Four questions to ask of the Green Review at Synod.

I’ve enjoyed Mike Higton’s blogs on the Green Review. I appreciate his analysis of the text and, the reconciliatory tone he adopts. I agree with the majority of what he says and, I hope Synod take on board his critique.

I have read, and re-read, the report and still find it difficult to accept that its recommendations can do anything other than damage the common good. My starting point has always been that the recommendations are an extension of the authors subjective biases and assumptions.

Below are four sets of questions which I hope might be useful when debating the report at Synod next week:

  1. Are the recommendations in the Green Report characteristic of the subjective biases of the authors; biases born out of their own experience? I believe that they are (obviously!). The language used in the report ‘cadre’ of talented leaders, ‘absolute’ performance standards and so forth are a pretty good clue as to the authors own preconceptions. It’s all a bit individualistic and stereotypically alpha (male).
  2. Is it in fact realistic to suggest that leadership talent is easily identifiable in advance of situations in which real leadership is required? Could it just be that leadership often emerges over time, and certainly not within an artificial, five year, development schedule? Do we, the Church, run the risk of underestimating the benefit of ‘failure.’ Thank God ‘we’ didn’t, post Gallipoli, entirely give up on Churchill. Pope Francis also took his time getting to the ‘top’, after a succession of early ‘career’ failures.’ Do our current leaders have a vested interest in clinging onto an approach that suggests that leadership can be identified, trained and deployed (successfully), as opposed to allowing leadership to be that which may emerge over time, in context?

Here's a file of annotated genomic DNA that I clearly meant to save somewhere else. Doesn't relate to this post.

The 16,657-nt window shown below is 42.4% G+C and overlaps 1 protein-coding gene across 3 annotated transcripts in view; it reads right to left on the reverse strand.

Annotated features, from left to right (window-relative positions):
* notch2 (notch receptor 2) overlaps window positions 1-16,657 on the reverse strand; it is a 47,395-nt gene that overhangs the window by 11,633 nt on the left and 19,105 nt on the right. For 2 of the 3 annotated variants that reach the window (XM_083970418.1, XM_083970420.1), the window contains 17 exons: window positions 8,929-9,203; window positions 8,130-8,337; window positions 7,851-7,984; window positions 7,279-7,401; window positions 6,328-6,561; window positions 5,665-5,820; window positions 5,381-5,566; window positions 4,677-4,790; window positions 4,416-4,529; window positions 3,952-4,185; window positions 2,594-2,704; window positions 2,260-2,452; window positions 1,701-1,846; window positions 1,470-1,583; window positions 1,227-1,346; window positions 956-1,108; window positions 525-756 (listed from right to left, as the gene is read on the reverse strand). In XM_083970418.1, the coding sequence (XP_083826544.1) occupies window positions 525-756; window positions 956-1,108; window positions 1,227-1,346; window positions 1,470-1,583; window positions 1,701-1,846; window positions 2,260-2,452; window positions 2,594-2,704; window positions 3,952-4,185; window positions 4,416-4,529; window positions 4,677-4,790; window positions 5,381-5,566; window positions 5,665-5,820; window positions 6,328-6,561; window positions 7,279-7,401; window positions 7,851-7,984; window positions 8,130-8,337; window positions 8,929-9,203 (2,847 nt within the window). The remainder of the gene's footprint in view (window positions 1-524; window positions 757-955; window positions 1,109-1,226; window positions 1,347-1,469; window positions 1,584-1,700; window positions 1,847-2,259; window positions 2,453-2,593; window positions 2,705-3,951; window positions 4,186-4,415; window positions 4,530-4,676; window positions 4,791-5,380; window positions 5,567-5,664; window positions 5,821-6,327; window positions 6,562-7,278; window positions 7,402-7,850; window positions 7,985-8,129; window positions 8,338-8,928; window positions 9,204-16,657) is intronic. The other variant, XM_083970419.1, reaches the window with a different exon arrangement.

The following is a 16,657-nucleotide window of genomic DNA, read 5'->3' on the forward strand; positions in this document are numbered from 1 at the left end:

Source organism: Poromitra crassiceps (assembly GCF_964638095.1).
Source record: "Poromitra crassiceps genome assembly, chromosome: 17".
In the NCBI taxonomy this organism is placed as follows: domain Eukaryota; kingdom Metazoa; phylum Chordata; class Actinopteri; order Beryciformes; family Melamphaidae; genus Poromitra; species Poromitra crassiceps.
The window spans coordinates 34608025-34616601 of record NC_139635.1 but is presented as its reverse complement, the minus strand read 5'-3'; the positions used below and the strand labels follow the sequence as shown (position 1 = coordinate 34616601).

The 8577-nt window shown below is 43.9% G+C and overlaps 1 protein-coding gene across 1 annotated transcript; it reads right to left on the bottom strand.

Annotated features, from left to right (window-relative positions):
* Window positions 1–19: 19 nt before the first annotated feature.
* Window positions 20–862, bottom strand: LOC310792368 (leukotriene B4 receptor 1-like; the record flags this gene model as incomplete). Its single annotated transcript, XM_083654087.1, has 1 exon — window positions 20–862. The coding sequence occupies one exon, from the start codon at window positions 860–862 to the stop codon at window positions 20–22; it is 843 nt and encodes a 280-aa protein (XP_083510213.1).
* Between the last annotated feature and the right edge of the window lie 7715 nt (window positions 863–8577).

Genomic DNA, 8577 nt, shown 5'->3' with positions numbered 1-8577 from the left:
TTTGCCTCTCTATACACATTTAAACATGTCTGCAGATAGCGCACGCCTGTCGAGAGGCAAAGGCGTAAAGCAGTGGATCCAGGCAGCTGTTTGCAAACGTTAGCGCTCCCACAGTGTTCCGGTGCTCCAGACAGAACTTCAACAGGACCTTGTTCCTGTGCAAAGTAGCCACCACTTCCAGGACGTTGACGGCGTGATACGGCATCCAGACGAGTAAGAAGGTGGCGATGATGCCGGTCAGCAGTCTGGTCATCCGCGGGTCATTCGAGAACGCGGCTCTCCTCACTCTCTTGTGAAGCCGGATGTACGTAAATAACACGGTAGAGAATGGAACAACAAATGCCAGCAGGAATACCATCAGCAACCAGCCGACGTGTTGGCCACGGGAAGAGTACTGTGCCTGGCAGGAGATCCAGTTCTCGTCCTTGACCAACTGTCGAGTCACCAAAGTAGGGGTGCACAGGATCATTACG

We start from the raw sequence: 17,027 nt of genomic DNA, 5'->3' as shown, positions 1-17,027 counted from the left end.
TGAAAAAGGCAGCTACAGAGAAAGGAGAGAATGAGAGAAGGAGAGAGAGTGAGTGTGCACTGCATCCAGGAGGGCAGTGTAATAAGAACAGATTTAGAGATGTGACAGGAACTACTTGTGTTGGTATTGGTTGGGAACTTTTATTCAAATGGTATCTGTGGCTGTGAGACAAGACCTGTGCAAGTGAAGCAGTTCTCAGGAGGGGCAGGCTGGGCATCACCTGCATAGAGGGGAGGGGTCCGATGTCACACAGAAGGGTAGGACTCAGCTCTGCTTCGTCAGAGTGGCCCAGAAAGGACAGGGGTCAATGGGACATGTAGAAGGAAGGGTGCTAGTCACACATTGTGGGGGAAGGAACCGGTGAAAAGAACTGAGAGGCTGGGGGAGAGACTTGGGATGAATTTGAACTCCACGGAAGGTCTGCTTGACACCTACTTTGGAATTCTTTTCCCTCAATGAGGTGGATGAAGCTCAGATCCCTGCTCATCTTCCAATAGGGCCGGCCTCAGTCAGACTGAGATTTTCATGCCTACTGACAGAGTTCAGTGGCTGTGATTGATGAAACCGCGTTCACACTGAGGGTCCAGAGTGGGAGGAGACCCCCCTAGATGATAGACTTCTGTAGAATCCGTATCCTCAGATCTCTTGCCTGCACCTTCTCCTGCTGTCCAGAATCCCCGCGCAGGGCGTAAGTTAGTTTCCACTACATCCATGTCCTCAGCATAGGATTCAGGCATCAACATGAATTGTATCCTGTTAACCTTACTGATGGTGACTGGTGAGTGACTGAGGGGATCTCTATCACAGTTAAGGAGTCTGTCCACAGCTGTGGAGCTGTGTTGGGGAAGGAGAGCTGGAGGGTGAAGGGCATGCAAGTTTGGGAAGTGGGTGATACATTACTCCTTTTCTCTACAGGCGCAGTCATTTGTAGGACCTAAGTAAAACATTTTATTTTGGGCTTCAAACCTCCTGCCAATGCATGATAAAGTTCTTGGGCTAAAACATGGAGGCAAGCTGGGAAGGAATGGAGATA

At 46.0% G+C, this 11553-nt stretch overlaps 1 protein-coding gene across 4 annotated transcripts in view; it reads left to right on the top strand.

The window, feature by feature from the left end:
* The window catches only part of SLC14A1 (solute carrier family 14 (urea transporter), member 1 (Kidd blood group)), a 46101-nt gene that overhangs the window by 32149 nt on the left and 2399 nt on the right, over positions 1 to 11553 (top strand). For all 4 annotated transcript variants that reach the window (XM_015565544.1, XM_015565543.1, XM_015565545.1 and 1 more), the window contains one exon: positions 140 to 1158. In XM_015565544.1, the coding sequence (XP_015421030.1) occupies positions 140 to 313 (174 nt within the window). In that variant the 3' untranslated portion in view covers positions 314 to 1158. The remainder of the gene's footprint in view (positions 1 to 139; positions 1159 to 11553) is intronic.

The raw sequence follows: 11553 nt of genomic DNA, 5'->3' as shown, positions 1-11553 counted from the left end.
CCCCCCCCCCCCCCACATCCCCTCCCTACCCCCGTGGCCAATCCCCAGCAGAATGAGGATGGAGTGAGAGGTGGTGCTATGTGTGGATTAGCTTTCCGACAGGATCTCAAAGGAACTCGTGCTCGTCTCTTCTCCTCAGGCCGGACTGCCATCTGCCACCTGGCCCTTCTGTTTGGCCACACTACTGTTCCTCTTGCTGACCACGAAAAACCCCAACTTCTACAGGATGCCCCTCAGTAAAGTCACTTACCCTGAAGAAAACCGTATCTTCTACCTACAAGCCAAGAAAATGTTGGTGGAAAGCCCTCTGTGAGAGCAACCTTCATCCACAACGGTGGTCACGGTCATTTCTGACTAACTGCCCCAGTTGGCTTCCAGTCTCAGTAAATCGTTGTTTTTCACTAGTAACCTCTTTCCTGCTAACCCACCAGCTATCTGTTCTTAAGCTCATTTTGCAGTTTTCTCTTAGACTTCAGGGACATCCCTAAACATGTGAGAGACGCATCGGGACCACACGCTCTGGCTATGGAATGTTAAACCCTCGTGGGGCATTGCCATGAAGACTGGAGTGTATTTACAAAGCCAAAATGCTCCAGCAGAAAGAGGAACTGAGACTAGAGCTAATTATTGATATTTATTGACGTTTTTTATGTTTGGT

3. The report suggests that the elite cadre of leaders can be most usefully deployed in Cathedrals and large Churches. Why? Surely, leadership is more frequently (not exclusively) strenuously tested in the resource poor peripheries (where transformation normally takes place) than in the resource rich centre? If this is the case where should the Church be ‘placing its bets?’
  4. Is a business school style of training really appropriate? As you may know I have strong views on this! Business Schools do not offer a general education in management, they provide a specific training in business management and, the difference between the two is real and significant. We should also bear in mind that several academics and reflective practitioners suggest that MBA style training undermines real leadership (see my previous blog) and that business schools have been heavily criticised for undermining economic and social well-being.  Returning to my first question – does the style of training and the partners proposed to help train the elite cadre of leaders simply reflect the authors background and, the system of which they have been beneficiaries?

Mike Higton signed off his last offering with ‘I’m all done blogging on the Green Review now.’ Me too!

The last few months have been interesting and,in many ways, painful. I thought I had left management, leadership and related subjects behind when I became a ‘clerk in Holy orders.’ But, maybe our past always catches up with us? It is uncomfortable, extremely uncomfortable, to criticise the institution you both love and serve. Prayers for synod next week.


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